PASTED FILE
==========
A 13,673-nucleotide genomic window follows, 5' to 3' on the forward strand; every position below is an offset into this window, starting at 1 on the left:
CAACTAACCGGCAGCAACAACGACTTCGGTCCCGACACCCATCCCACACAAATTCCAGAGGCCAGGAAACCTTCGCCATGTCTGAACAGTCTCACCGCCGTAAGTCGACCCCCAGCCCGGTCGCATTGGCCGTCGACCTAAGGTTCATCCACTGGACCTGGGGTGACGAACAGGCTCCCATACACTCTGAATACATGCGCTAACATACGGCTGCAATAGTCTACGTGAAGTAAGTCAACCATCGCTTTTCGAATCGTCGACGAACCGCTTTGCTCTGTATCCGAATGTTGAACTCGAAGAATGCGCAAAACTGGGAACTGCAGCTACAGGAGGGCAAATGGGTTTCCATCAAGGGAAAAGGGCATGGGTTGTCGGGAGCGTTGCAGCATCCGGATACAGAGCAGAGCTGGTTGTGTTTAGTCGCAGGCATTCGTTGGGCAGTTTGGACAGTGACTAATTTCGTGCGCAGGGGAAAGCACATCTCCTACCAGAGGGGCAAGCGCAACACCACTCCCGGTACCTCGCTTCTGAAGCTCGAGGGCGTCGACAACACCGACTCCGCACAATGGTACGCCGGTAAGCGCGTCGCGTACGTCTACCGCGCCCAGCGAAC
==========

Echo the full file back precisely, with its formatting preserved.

A 13,673-nucleotide genomic window follows, 5' to 3' on the forward strand; every position below is an offset into this window, starting at 1 on the left:
CAACTAACCGGCAGCAACAACGACTTCGGTCCCGACACCCATCCCACACAAATTCCAGAGGCCAGGAAACCTTCGCCATGTCTGAACAGTCTCACCGCCGTAAGTCGACCCCCAGCCCGGTCGCATTGGCCGTCGACCTAAGGTTCATCCACTGGACCTGGGGTGACGAACAGGCTCCCATACACTCTGAATACATGCGCTAACATACGGCTGCAATAGTCTACGTGAAGTAAGTCAACCATCGCTTTTCGAATCGTCGACGAACCGCTTTGCTCTGTATCCGAATGTTGAACTCGAAGAATGCGCAAAACTGGGAACTGCAGCTACAGGAGGGCAAATGGGTTTCCATCAAGGGAAAAGGGCATGGGTTGTCGGGAGCGTTGCAGCATCCGGATACAGAGCAGAGCTGGTTGTGTTTAGTCGCAGGCATTCGTTGGGCAGTTTGGACAGTGACTAATTTCGTGCGCAGGGGAAAGCACATCTCCTACCAGAGGGGCAAGCGCAACACCACTCCCGGTACCTCGCTTCTGAAGCTCGAGGGCGTCGACAACACCGACTCCGCACAATGGTACGCCGGTAAGCGCGTCGCGTACGTCTACCGCGCCCAGCGAAC